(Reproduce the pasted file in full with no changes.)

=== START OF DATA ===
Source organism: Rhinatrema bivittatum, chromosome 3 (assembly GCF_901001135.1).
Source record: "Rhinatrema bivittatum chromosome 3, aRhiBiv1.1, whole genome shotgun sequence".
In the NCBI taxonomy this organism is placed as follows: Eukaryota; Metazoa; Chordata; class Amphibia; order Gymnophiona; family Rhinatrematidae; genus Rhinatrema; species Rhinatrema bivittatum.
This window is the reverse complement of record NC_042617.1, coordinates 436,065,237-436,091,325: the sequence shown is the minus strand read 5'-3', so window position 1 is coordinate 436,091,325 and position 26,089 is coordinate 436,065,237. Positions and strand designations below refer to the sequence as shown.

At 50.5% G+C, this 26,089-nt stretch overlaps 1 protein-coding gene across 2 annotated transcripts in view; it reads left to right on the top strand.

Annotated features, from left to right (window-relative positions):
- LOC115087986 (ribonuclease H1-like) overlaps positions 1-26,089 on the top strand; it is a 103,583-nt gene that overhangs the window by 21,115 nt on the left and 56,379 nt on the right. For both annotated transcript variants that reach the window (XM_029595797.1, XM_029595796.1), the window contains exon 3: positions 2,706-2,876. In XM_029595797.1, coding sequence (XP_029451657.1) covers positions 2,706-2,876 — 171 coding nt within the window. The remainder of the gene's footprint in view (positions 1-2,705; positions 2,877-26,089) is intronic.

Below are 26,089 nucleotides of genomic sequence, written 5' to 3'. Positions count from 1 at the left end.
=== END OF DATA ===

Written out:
Source organism: Rhinatrema bivittatum, chromosome 3 (assembly GCF_901001135.1).
Source record: "Rhinatrema bivittatum chromosome 3, aRhiBiv1.1, whole genome shotgun sequence".
In the NCBI taxonomy this organism is placed as follows: Eukaryota; Metazoa; Chordata; class Amphibia; order Gymnophiona; family Rhinatrematidae; genus Rhinatrema; species Rhinatrema bivittatum.
This window is the reverse complement of record NC_042617.1, coordinates 436,065,237-436,091,325: the sequence shown is the minus strand read 5'-3', so window position 1 is coordinate 436,091,325 and position 26,089 is coordinate 436,065,237. Positions and strand designations below refer to the sequence as shown.

At 50.5% G+C, this 26,089-nt stretch overlaps 1 protein-coding gene across 2 annotated transcripts in view; it reads left to right on the top strand.

Annotated features, from left to right (window-relative positions):
- LOC115087986 (ribonuclease H1-like) overlaps positions 1-26,089 on the top strand; it is a 103,583-nt gene that overhangs the window by 21,115 nt on the left and 56,379 nt on the right. For both annotated transcript variants that reach the window (XM_029595797.1, XM_029595796.1), the window contains exon 3: positions 2,706-2,876. In XM_029595797.1, coding sequence (XP_029451657.1) covers positions 2,706-2,876 — 171 coding nt within the window. The remainder of the gene's footprint in view (positions 1-2,705; positions 2,877-26,089) is intronic.

Below are 26,089 nucleotides of genomic sequence, written 5' to 3'. Positions count from 1 at the left end.